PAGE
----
Then We Came to the End Review
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For those working for a large ad agency in Chicago in the late ‘90s, life was good. They had all the perks—not to mention the cash flow to pay for anything they wanted. Sure, they complained about their jobs over lunch, or over lattes at the office coffee bar, but things were easy then. And then it came to the end. With the beginning of the new century came hiring freezes and salary freezes—and then the layoffs.

The remaining members of the team—their numbers dwindling each day—fight to keep their crappy jobs. They try to come up with brilliant campaigns for clients that keep disappearing. And though they still gather at the coffee bar and in each other’s offices to spread a little gossip, there’s just something missing: like the carefree feeling of having all the time in the world for a cup of coffee. Instead, there’s the sinking feeling that the people with whom they’ve been sharing gossip for years are now the competition.

They never know who could be the next to go. It could be Tom Mota, the obnoxious prankster. Or Jim Jackers, whose most creative ideas actually come from his uncle. Or Larry Novotny, who’s trying to convince Amber Ludwig to have an abortion—so his wife won’t find out about their affair. Amid the gossip and speculation, though, they worry about their boss, Lynn Mason, a tiny yet intimidating woman who’s rumored to be battling breast cancer.

As a former advertising drone, I was instantly drawn to Then We Came to the End. I thought it would be like a kind of literary Office Space for creatives. And, for a while, it is. The characters are quirky, and their antics are definitely entertaining. Anyone who’s ever worked a 9-to-5 in an office will be able to relate—and, at times, laugh along.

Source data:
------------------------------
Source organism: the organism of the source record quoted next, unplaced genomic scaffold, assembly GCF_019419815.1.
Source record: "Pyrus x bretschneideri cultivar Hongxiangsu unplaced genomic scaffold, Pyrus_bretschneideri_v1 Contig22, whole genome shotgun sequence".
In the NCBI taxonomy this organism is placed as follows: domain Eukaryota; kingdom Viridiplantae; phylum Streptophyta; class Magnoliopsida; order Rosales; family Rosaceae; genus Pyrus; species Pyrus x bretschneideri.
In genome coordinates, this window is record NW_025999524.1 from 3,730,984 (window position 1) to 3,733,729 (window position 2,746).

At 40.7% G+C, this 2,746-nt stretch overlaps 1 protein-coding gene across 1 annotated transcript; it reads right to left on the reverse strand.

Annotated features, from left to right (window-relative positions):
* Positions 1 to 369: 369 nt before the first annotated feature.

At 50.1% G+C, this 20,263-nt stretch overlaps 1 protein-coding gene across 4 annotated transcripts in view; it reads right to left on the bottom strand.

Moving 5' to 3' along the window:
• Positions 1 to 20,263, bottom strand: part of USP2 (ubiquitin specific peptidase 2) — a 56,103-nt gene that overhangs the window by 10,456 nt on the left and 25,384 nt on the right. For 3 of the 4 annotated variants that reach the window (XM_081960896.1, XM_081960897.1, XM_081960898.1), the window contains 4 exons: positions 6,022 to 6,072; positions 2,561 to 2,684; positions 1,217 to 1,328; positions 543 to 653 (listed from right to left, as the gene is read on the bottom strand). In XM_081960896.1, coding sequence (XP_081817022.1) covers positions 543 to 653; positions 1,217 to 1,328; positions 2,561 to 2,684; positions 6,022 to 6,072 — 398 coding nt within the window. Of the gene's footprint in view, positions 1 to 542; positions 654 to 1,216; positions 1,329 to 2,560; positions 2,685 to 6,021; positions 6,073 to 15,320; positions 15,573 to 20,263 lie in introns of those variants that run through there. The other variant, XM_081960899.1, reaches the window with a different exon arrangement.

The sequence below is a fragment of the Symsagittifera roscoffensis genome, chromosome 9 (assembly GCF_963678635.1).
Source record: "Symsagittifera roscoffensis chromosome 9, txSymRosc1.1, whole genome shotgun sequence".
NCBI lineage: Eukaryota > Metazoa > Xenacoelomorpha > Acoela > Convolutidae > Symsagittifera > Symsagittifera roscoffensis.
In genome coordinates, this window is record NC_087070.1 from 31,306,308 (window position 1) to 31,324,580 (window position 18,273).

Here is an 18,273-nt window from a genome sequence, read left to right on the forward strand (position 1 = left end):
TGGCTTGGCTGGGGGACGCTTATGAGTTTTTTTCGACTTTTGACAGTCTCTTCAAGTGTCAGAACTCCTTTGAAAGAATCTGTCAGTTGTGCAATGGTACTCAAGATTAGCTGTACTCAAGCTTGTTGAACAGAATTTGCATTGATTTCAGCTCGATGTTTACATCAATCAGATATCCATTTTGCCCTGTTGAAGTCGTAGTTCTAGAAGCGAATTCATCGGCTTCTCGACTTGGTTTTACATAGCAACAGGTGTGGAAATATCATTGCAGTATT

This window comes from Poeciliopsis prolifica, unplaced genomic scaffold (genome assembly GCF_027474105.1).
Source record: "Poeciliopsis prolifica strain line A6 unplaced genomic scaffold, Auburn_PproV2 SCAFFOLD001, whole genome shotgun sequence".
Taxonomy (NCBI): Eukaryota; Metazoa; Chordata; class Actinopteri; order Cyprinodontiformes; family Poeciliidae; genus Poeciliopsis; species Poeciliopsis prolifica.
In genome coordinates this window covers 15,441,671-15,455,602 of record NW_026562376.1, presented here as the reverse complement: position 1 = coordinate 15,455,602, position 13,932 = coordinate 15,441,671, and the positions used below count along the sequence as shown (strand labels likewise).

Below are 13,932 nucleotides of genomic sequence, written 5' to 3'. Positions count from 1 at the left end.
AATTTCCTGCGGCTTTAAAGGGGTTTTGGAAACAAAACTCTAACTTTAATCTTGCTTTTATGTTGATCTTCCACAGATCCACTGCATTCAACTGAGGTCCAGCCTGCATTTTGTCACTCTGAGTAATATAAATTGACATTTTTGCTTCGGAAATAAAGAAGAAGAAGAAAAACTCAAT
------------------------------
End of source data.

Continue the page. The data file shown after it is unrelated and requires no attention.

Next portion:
After a while, though, Ferris’s style becomes distracting. Most of the book shifts from third-person to first-person plural—and while it’s intended to make readers feel as though they’re part of the story, sometimes it just doesn’t work. Instead of pulling the reader in, it’s just frustrating—and sometimes it feels a little gimmicky. The story also skips around chronologically without much warning—and while I fully realize that working day to day in a cubicle tends to make you lose your sense of time, I’d at least like to be able to follow the story without too much effort.

Then We Came to the End isn’t exactly the playful office parody that you might expect, either. The dark humor is plenty dark—but it’s not humorous enough. While the quirky characters are interesting, their stories tend to drag after a while. And the long section in the middle about Lynn Mason and her struggle with cancer doesn’t really help to make the story fun and uplifting.

Office life is often depressing enough. If you’re like me, you like a little escape after the work day is over—but Then We Came to the End just makes it all feel tedious and futile. And though there are happy endings to a few of the characters’ stories, it’s just not enough. It’s just too dismal and distracting to be an enjoyable, leisurely read.

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